JBerczel's Notes on learning Web Development

Members Only Walkthrough

Estimated Time: 3 hours

Course: Ruby on Rails >> Forms and Authentication >> Project: Authentication

Objective:

In this project, you'll be building an exclusive clubhouse where your members can write embarrassing posts about non-members. Inside the clubhouse, members can see who the author of a post is but, outside, they can only see the story and wonder who wrote it.

Disclaimer: This is my implementation of the Members Only project from the Odin Curriculum. I'm not a Rails expert, so do not take this walkthrough as gospel. If you see any errors or something that is incorrect, please feel free to contact me in the comments.

At the end of the project, you should have a simple application that authenticates users to view authors and create posts.

members_homepage

Sign-in page should flash errors if invalid:

members_signin

Signed-in members can view authors and create new posts:

members_success


Basic Steps:

  1. Basic Setup
  2. Sessions and Sign In
  3. Sign Out
  4. Authentication and Posts

Step 1: Basic Setup

From the command line, create a new Rails app:

jamies-air:~ jxberc$ rails new members-only

Change directory to members-only, and generate a User model:

jamies-air:members-only jxberc$ rails generate model User name:string email:string password_digest:string

Migrate user model using rake db:migrate command.

Include bcrypt gem in your GemFile and run bundle install command:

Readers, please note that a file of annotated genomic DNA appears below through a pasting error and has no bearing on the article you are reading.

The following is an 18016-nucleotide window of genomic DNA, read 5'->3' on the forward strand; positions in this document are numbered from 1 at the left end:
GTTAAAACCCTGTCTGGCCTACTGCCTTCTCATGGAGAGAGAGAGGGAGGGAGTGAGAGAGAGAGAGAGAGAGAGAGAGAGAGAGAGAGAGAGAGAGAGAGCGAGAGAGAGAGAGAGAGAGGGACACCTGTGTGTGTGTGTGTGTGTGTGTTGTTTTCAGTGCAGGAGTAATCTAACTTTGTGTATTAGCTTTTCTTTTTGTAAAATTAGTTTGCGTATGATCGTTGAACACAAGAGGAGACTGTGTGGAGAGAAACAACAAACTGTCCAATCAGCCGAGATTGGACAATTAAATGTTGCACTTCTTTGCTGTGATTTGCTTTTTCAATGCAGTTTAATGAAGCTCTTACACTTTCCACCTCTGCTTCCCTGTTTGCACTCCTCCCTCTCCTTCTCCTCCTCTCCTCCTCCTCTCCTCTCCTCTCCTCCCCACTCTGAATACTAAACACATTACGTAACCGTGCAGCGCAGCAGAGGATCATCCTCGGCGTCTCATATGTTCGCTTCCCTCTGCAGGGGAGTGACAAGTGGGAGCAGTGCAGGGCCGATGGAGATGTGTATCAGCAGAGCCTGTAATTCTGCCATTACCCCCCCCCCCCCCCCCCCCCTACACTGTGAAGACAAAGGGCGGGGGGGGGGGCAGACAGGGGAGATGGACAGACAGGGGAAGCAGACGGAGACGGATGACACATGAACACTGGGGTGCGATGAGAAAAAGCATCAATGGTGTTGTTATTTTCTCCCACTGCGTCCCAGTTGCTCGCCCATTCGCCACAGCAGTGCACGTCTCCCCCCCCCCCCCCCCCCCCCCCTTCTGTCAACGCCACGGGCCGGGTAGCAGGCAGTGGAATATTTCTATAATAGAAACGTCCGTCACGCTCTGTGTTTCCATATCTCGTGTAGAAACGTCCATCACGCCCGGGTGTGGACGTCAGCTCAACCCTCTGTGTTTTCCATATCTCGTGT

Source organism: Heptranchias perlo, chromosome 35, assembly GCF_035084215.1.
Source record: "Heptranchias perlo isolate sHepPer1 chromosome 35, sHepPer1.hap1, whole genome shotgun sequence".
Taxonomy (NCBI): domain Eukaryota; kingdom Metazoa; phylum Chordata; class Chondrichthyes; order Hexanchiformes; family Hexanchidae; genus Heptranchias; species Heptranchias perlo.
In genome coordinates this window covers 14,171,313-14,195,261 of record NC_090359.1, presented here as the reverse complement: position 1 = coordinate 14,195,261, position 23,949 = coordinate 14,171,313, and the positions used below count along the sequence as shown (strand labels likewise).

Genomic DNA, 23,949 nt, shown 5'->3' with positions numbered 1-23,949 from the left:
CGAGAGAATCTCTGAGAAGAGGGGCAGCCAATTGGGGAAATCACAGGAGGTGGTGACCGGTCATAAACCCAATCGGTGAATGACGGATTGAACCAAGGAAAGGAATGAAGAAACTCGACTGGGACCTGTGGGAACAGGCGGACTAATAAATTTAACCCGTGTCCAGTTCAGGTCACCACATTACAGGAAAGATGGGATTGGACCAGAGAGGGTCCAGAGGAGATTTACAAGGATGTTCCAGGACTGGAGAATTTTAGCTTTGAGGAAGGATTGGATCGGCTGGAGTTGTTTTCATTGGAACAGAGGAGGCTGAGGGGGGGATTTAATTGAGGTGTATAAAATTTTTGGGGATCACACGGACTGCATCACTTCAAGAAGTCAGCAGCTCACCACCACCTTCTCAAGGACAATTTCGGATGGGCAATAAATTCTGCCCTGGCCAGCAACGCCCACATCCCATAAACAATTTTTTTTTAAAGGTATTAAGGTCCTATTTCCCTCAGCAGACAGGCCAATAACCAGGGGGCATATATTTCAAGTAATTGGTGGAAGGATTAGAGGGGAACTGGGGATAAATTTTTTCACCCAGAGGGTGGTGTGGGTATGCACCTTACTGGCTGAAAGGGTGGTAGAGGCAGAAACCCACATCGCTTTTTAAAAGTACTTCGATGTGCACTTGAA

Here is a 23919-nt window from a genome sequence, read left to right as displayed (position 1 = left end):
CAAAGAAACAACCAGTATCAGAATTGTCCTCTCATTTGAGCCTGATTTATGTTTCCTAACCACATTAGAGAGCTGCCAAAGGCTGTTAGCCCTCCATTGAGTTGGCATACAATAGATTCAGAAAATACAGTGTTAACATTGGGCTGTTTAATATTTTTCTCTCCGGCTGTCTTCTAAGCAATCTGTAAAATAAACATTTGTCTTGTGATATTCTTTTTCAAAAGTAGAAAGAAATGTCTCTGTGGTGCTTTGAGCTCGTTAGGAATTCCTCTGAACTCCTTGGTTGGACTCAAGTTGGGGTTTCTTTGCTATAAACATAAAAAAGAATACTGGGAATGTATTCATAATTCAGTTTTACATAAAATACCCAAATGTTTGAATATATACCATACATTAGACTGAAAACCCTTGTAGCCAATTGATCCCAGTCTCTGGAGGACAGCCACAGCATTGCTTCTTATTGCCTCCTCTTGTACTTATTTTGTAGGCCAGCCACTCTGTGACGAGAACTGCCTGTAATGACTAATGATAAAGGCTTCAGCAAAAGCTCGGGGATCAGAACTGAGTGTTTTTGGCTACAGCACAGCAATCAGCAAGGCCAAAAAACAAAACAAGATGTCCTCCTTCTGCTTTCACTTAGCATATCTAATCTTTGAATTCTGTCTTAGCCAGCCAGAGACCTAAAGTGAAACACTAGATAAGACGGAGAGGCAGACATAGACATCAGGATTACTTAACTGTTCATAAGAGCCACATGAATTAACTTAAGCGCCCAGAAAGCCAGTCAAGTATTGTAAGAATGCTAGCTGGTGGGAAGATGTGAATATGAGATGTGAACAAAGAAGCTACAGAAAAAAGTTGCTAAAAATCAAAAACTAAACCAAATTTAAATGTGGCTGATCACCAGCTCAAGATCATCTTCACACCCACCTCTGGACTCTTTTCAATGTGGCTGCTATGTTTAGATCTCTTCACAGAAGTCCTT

# Use ActiveModel has_secure_password
gem 'bcrypt', '~> 3.1.7'

Add #has_secure_password to app/models/user.rb file. Can also add additional validations:

class User < ActiveRecord::Base  
  has_secure_password
  validates :password, length: { minimum: 6 }
end

Load rails console and create a sample user from command line to verify #has_secure_password method validates password and password_confirmation fields:

2.0.0-p451 :001 > User.all
...
2.0.0-p451 :002 > User.create(name:'Thor', email: 'thor@email.com', password: 'foobar', password_confirmation: 'foobar')
   (0.1ms)  begin transaction
Binary data inserted for `string` type on column `password_digest`
  SQL (5.0ms)  INSERT INTO "users" ("created_at", "email", "name", "password_digest", "updated_at") VALUES (?, ?, ?, ?, ?)  [["created_at", Fri, 16 May 2014 16:39:42 UTC +00:00], ["email", "thor@email.com"], ["name", "Thor"], ["password_digest", "$2a$10$pAXWAKQsk3oTUdF/YrkGGOROZkDW.qzJElfurP2YsXLyLFUQZqZ/O"], ["updated_at", Fri, 16 May 2014 16:39:42 UTC +00:00]]
   (0.8ms)  commit transaction
 => #<User id: 1, name: "Thor", email: "thor@email.com", password_digest: "$2a$10$pAXWAKQsk3oTUdF/YrkGGOROZkDW.qzJElfurP2YsXLy...", created_at: "2014-05-16 16:39:42", updated_at: "2014-05-16 16:39:42">
2.0.0-p451 :003 >

In the above example, the password was validated against password_confirmation and saved as a hashed password in the password_digest field.

The#has_secure_password method provides an #authenticate command, which can be used to authenticate user by passing the password as an argument:

2.0.0-p451 :003 > u = User.first
...
2.0.0-p451 :004 > u.authenticate('barfoo')
 => false
2.0.0-p451 :005 > u.authenticate('foobar')
 => #<User id: 1, name: "Thor", email: "thor@email.com", password_digest: "$2a$10$pAXWAKQsk3oTUdF/YrkGGOROZkDW.qzJElfurP2YsXLy...", created_at: "2014-05-16 16:39:42", updated_at: "2014-05-16 16:39:42">
2.0.0-p451 :006 >

Step 2: Sessions and Sign In

Create a sessions_controller.rb and the corresponding routes.

jamies-air:members-only jxberc$ rails generate controller Sessions

In config/routes.rb:

MembersOnly::Application.routes.draw do

  resources :sessions, only: [:new, :create, :destroy]
  match '/signin',  to: 'sessions#new',         via: 'get'
  match '/signout', to: 'sessions#destroy',     via: 'delete'
...